However, I do think that the perfect NBA season would feature at least two additional tournaments sprinkled throughout the season—one midseason event simply for a change of pace; another to help determine the NBA playoff picture and help eliminate tanking. And it just so happens that this would help alleviate some of the financial shortfall while also giving teams with their eyes on the Finals an opportunity to rest their stars in the middle of the regular season. Plus, these events would provide more product, and I suspect a midseason event that lasts 15 games would generate more fan interest (and revenue) than 15 of the random regular-season games we just eliminated.

The Midseason Tournaments

Each team would play every other team in the league in the first half of the season, running from October to mid-January. Then, there would be three weeks set aside for the midseason tournament, which wouldn’t count toward the NBA standings and wouldn’t necessarily keep all players occupied for all three weeks. All-Star Weekend would be the final event of the break, and then we’d get back to the final 29 games of the season.

However, I don’t think fans of any team would get hyped about just winning the 2020 Adam Silver Invitational. That’s why I’m proposing a quadrennial rotation of four different styles of midseason tournament, which would keep things fresh. Here are four proposals for in-season tournaments that the league probably couldn’t pull off year after year, but would generate buzz if sprinkled in every once in a while:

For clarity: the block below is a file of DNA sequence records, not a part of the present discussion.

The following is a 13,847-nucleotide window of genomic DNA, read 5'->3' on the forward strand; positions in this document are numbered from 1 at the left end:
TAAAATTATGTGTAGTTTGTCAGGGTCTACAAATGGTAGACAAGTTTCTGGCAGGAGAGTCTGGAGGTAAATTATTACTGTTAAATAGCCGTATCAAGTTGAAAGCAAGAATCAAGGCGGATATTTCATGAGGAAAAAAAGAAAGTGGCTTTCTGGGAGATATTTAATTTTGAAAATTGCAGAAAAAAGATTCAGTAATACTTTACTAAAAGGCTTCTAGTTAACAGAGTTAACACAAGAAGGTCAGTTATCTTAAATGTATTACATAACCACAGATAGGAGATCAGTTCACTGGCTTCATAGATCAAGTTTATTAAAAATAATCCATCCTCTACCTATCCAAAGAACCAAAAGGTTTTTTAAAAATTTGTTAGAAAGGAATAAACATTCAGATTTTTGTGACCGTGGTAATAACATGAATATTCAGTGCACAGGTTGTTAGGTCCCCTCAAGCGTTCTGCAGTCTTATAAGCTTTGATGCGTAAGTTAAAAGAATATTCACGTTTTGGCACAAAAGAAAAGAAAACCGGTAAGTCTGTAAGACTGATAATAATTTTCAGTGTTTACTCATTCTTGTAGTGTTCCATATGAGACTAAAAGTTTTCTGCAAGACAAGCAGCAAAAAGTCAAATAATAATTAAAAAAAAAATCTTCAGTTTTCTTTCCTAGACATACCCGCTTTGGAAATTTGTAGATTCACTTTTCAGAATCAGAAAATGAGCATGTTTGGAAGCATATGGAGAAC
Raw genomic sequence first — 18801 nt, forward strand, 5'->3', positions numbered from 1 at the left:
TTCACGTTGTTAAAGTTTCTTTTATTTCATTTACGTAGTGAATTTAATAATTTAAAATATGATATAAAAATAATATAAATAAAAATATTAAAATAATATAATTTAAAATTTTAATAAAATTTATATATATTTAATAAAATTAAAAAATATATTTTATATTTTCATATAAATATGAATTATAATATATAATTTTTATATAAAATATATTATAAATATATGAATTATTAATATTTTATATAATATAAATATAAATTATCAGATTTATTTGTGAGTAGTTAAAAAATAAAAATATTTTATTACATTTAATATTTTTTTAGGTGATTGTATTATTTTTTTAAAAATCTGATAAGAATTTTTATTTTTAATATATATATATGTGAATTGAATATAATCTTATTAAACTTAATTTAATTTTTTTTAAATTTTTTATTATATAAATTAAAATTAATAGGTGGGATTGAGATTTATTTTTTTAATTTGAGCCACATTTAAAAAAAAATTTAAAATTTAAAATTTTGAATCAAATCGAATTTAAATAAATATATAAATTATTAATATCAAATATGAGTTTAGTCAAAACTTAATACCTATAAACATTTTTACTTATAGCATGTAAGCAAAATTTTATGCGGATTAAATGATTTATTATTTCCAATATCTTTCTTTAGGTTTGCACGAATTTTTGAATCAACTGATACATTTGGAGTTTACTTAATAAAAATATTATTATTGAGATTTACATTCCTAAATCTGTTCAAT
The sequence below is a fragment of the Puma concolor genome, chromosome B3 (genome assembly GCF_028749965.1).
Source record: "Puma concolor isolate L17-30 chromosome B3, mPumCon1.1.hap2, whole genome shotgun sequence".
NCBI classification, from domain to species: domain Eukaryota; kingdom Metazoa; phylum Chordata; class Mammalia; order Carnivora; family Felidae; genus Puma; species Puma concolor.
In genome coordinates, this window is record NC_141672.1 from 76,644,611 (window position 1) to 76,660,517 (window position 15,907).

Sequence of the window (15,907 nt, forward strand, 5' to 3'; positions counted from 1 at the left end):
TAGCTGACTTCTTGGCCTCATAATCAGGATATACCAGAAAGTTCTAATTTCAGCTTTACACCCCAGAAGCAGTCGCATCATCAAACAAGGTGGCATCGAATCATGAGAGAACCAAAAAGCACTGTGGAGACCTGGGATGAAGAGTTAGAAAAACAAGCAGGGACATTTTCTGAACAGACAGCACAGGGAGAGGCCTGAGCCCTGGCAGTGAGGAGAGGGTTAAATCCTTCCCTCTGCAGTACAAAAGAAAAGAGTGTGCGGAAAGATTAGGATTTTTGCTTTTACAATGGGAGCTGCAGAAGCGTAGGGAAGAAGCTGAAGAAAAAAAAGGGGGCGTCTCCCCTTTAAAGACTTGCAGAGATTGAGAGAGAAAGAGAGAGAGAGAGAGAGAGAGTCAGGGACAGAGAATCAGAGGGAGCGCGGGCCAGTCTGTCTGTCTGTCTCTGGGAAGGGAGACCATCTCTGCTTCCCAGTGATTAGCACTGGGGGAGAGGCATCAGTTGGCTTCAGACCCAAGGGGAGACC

The Mini World Cup

Are you excited for September’s FIBA World Cup? No? Well, neither are the players. After the initial wave of excitement created after pros were first allowed to compete internationally in 1992, and a reinvigoration in international play after a half-assed 2004 United States Olympic team won only bronze, international basketball has lost most of its luster again. Even at the Olympics, Team USA can barely put together a starting lineup of A-listers, and the last World Cup team in 2014 literally featured Mason Plumlee.

Which is why the NBA should institute its own international competition halfway through the season. It would be a lot easier to get top talent to participate for two weeks in February without leaving the United States than by getting them to cut short their summers by three weeks to travel overseas.

This is the one time the NBA actually needs to adopt an idea from baseball and hockey. Since the Summer Olympics happen during the MLB season and the Winter Olympics and IIHF World Championship happen during the NHL season, both MLB and the NHL have held their own international competitions, the World Baseball Classic and the World Cup of Hockey. Not only does this help foster the global growth every sports league seeks, it keeps the money from international play in the league’s pocket instead of letting some international governing body take a cut.

The one complication is that right now, only Australia and Canada have enough NBA players to create full rosters. France had 10 players in the NBA in 2018-19, Spain had eight, Croatia had six, and no other country had more than five. To make this work, a February Basketball World Cup would have to rely on adding players under contract overseas (seems complicated!) or lumping players from varied countries together under continental banners like Team Europe or Team Africa. (The NHL did it for its World Cup.) That could be fun, though—foreign players do seem to have continental pride, and Team Europe would probably have a better chance of taking down Team USA than any single country. If the league could mandate participation from top talent, the games would actually be pretty exciting.

We’d play a round robin between the six-or-so countries/continents that could rustle up a roster, and then hold a championship game between the two teams with the best records. This would add 10 to 20 high-value games back to the schedule.

The Cash Cup